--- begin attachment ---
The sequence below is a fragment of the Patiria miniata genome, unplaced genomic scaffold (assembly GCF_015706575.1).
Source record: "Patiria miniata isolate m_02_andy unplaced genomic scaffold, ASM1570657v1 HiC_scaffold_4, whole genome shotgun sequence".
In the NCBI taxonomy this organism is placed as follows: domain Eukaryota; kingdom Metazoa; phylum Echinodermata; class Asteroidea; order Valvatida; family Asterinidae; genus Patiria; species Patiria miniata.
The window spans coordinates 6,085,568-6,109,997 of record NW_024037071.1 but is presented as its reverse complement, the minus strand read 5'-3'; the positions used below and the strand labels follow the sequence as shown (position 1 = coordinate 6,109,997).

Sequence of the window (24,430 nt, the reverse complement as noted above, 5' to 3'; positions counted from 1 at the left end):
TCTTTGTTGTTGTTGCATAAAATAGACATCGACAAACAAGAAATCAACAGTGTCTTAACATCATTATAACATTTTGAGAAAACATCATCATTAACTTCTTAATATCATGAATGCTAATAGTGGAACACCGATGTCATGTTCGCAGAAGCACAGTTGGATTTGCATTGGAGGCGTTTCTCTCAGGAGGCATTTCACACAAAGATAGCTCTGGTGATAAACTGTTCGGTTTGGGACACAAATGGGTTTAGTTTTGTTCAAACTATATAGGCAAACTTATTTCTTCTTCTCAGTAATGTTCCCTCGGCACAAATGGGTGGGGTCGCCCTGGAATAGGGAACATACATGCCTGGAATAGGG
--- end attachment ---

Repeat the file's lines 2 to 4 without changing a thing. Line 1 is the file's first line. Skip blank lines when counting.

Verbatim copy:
Source record: "Patiria miniata isolate m_02_andy unplaced genomic scaffold, ASM1570657v1 HiC_scaffold_4, whole genome shotgun sequence".
In the NCBI taxonomy this organism is placed as follows: domain Eukaryota; kingdom Metazoa; phylum Echinodermata; class Asteroidea; order Valvatida; family Asterinidae; genus Patiria; species Patiria miniata.
The window spans coordinates 6,085,568-6,109,997 of record NW_024037071.1 but is presented as its reverse complement, the minus strand read 5'-3'; the positions used below and the strand labels follow the sequence as shown (position 1 = coordinate 6,109,997).